BALI, Indonesia — U.S. Secretary of State Hillary Rodham Clinton praised Laos as taking a "forward-leaning position" after the tiny, landlocked nation said it had no immediate plans to resume work on a dam across the Mekong River, a senior U.S. official said.
The dam – a multibillion-dollar, 1,260-megawatt hydroelectric project – would be the first across the river as it meanders through Myanmar, Laos, Thailand, Cambodia and Vietnam. China has dammed its upper reaches, but the 3,000-mile (4,900-kilometer) river otherwise runs free.
Opponents say construction in Laos could open the way for 10 more dams downstream. That could affect the lives of hundreds of millions of people.
"This is a serious issue for all the countries that share the Mekong River," Clinton said at a meeting of ministers from affected nations Friday.
"Because if any of you build a dam, all of you will feel the consequences in environmental degradation, challenges to food security and impacts on communities."
Laos announced in May that it would defer building the $3.5 billion Xayaburi dam until an expert review was done. Hydropower is one of Laos' few major resources, and the country had hoped revenue from the dam would spur economic and social development.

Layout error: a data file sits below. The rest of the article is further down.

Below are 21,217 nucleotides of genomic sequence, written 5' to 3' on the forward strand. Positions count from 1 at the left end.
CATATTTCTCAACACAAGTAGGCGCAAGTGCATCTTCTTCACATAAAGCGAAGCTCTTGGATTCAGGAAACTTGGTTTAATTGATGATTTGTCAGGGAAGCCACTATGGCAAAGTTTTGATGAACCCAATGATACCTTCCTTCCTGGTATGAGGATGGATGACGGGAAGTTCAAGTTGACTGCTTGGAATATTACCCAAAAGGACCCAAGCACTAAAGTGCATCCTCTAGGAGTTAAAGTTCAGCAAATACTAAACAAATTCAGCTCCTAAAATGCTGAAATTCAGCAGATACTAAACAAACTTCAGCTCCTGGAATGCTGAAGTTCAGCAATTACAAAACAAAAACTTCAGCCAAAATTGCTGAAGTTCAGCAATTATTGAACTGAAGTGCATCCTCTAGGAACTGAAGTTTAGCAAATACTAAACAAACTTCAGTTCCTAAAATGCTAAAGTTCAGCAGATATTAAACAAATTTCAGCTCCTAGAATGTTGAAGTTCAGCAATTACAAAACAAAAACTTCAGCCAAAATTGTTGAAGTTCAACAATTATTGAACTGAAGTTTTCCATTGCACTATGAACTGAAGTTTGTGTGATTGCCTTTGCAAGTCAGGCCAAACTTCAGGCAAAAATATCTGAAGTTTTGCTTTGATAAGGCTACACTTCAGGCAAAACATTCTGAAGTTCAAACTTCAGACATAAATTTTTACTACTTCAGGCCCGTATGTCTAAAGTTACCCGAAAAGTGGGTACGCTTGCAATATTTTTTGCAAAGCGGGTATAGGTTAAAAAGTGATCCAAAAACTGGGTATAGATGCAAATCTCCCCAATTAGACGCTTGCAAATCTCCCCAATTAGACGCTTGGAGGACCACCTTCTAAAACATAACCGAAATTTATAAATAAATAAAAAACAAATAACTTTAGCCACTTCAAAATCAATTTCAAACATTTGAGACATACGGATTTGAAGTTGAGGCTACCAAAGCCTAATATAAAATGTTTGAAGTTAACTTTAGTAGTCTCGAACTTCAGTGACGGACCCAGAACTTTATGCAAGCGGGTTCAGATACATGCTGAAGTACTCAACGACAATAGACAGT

It said Friday the suspension would continue, said Kurt Campbell, the top U.S. diplomat for Asia, quoting Clinton and others as welcoming the "forward-leaning" decision.
Laos has said the dam would not significantly impact the Mekong mainstream, but activists, scientists and officials in other countries say it would cause irreversible damage.
They say it would disrupt fish migrations, block nutrients for downstream farming and even foul Vietnam's rice bowl by slowing the river's speed and allowing saltwater to creep into the Mekong River Delta.
"I want to urge all parties to pause on any considerations to build new dams until we are able to do a better assessment of the likely consequences," Clinton said.